In the summer of 1905 the Gjøa was made ready for continuing her journey and if possible completing the Northwest Passage. On 13 August she left the now ice-free Gjøa Haven and set her course toward the unknown west. Ice, fog and shoals endangered the progress, the sounding lead had to be used continually and often there was barely a foot of water under her keel. However, the Gjøa advanced and on 17 August she dropped anchor at Cape Colbourne, the easternmost point that had been reached in these waters by any ship coming from the Bering Strait. The Northwest Passage was completed.
A few days later, on 26 August, the first ship coming from the west was sighted, the Charles Hansson of San Francisco, commanded by Captain J. McKenna, who was the first to congratulate Amundsen on his success. Amundsen, of course, hoped to reach the Bering Strait and civilization that year, but ice conditions were bad. As early as September 2 progress was stopped at King Point, near Herschel Island, and within a week it was evident that another winter had to be spent in the Arctic. This time the Gjøa had much company because no fewer than 12 ships had been caught at Herschel Island.
The magnetic recordings were continued at King Point, and during the winter Amundsen travelled to Eagle City, Alaska, in order to send telegrams from the expedition to the outside world. He made the trip in company with the skipper of the shipwrecked Bonanza, Captain Mogg, of whose accomplishments as a traveller by dog team Amundsen had a very low opinion. After Amundsen returned to King Point Gustav Juel Wiik became ill and he died 1 April. He was buried in the magnetic observatory.
By the middle of August 1906 the Gjøa could resume her journey. She reached Nome on the 31st, where she was given a reception worthy of the adventurous and boisterous gold seekers who at that time were making Nome famous. From there on the trip back to Norway was a triumphant journey that brought Amundsen full compensation for his worries and difficulties during the trying years of preparation.
The Gjøa did not, however, return to Norway for some years. She was presented to the city of San Francisco and was in 1909 placed in Golden Gate Park. She deteriorated badly, but was restored in 1947-49. In 1972 she was returned to Norway, where she is displayed on land outside the Fram Museum. In 2012 she will be housed in a new extension to the Fram Museum.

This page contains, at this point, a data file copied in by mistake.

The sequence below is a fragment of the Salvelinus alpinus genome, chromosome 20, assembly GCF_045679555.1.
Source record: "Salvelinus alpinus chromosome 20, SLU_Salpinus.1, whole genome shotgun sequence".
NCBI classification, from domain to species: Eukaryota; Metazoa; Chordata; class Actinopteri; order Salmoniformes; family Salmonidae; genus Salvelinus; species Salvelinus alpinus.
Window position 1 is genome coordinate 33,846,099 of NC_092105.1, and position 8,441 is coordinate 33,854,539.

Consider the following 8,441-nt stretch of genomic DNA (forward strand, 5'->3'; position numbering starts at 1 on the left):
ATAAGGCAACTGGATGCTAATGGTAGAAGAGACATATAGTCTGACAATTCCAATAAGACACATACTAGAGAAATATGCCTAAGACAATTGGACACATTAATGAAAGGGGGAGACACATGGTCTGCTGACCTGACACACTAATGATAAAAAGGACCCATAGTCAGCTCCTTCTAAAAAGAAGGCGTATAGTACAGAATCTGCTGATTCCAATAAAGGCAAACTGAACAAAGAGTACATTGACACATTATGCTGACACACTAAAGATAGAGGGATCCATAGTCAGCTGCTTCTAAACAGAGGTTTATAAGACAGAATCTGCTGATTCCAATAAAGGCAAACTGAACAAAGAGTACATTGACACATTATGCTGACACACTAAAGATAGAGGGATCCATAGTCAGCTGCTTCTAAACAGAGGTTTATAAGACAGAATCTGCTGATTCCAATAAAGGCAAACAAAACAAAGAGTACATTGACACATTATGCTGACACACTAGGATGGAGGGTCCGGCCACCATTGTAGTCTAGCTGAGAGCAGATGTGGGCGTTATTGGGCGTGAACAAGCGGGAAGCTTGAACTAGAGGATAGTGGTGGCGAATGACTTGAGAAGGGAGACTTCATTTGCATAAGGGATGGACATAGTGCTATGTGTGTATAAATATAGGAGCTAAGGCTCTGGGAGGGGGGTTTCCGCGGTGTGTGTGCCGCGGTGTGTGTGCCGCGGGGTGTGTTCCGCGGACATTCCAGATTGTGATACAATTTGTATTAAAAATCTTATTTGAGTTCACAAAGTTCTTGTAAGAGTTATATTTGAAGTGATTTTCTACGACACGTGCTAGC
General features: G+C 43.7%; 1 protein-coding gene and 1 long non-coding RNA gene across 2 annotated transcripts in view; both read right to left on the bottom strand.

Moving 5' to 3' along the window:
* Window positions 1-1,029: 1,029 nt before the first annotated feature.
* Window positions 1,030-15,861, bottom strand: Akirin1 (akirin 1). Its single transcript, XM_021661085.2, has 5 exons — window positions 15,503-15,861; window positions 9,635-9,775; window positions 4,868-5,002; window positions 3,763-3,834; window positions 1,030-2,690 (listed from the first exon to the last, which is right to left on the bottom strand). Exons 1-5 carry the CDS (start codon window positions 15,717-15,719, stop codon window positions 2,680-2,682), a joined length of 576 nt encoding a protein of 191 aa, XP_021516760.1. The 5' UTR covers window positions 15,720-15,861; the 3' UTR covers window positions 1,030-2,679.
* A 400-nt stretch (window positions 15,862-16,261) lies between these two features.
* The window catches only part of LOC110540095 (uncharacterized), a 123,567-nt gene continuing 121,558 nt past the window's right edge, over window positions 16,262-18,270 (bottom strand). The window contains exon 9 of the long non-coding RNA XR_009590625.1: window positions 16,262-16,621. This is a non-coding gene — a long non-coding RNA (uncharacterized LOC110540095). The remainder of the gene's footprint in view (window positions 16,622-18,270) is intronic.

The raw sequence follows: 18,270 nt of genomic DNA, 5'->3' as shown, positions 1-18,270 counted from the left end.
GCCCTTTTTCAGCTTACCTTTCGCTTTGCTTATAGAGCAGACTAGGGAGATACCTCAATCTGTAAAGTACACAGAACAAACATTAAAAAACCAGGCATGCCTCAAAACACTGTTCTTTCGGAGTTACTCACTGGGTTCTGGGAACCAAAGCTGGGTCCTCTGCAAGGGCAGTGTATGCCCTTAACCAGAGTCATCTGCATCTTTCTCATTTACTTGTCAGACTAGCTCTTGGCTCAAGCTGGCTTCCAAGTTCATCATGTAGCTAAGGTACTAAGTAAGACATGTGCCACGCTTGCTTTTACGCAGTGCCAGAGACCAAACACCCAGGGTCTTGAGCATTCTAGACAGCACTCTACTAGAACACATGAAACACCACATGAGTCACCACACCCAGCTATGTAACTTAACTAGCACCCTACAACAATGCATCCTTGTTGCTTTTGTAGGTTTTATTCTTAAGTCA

THE ROUTE OF THE GJØA 1903-06:
|16 JUNE 1903||Kristiania (Oslo)|
|Godhavn in Greenland|
|Franklin Strait via Beechey Island|
|King William Island|
|9 SEPTEMBER||Arrival Gjøahavn - stayed here two years|
|17 AUGUST 1905||Cape Colbourne|
|SEPTEMBER||Stopped by the ice at King Point near Herschel Island. Amundsen went to Eagle City|
|31 AUGUST 1906||Nome|
|1909||The Gjøa was donated to the City of San Francisco.|
|1948||The Gjøa was restored.|
|1972||The Gjøa was transported to Bygdøynes in Oslo.|
- Nansen, Fridtjof (1861-1930)
- Sverdrup, Otto Neumann Knoph (1854-1930)
- Amundsen, Roald (1872-1928)
- Amundsen, Anton (1853-1909)
- Balto, Samuel Johannesen (1861-1921)
- Baumann, Hans Adolf Viktor (1870-1932)
- Bay, Edvard (1867-1932)
- Beck, Andreas (1864-1914)
- Bentsen, Bernt (1860-1899)
- Bjaaland, Olav Olavsen (1873-1961)
- Blessing, Henrik Greve (1866-1918)
- Braskerud, Ove (1872-1899)
- Dahl, Odd (1898-1994)
- Dietrichson, Leif Ragnar (1890-1928)
- Dietrichson, Oluf (1856-1942)
- Doxrud, Christian (1881-1935)
- Ellsworth, Lincoln (1880-1951)
- Feucht, Karl (1893 – 1954)
- Fosheim, Ivar (1863-1944)
- Gjertsen, Hjalmar Fredrik (1885-1958)
- Gottwaldt, Birger Lund (1880-1968)
- Hansen, Godfred (1876-1937)
- Hansen, Ludvig Anton (1871-1955)
- Hanssen, Helmer Julius (1870-1956)
- Hassel, Sverre Helge (1876-1928)
- Hendriksen, Peder Leonard (1859-1932)
- Horgen, Emil Andreas (1889–1954)
- Isachsen, Gunnar (Gunnerius Ingvald) (1868-1939)
- Jacobsen, Theodor Claudius (1855-1933)
- Johansen, Fredrik Hjalmar (1867-1913)
- Juell, Adolf (1860-1909)
- Knudsen, Paul (1889-1919)
- Kristensen, Halvardus (1879 – 1919)
- Kristian Kristiansen (1865-1943)
- Kutschin, Alexander Stepanovich (1888 -1912)
- Lindstrøm, Adolf Henrik (1866-1939)
- Lund, Anton (1864–1945)
- Malmgren, Finn (1895-1928)
- Mogstad, Ivar Otto Irgens (1856-1928)
- Nilsen, Thorvald (1881-1940)
- Nordahl, Bernhard (1862-1922)
- Nødtvedt, Jacob (1857-1918)
- Olonkin, Gennadij (1898-1960)
- Olsen, Karenius (1890-1973)
- Olsen, Karl (1866-1939)
- Omdal, Oscar (1895-1927)
- Petterson, Lars (1860-1898)
- Prestrud, Kristian (1881-1927)
- Raanes, Oluf (1865-1932)
- Ramm, Fredrik (1892-1943)
- Ravna, Ole Nilsen (1841-1906)
- Riiser-Larsen, Hjalmar (1890–1965)
- Ristvedt, Peder (1873 – 1955)
- Rønne, Martin (1861-1932)
- Schei, Per (Peder Elisæus) (1875-1905)
- Schröer, Adolf Hermann (1872-1932)
- Scott-Hansen, Sigurd (1868-1937)
- Simmons, Herman Georg (1866-1943)
- Stolz, Rudolf (1872- ??)
- Storm-Johnsen, Fridtjof (?-?)
- Stubberud, Jørgen (1883-1980)
- Sundbeck, Knut (1883 – 1967)
- Svendsen, Johan (1866-1899)
- Sverdrup, Harald Ulrik (1888-1957)
- Syvertsen, Søren Marentius (?? – 1923)
- Tessem, Peter Lorents (1875-1919)
- Tønnesen, Emanuel (1893–1972)
- Wiik, Gustav Juel (1878–1906)
- Wisting, Oscar (1871-1936)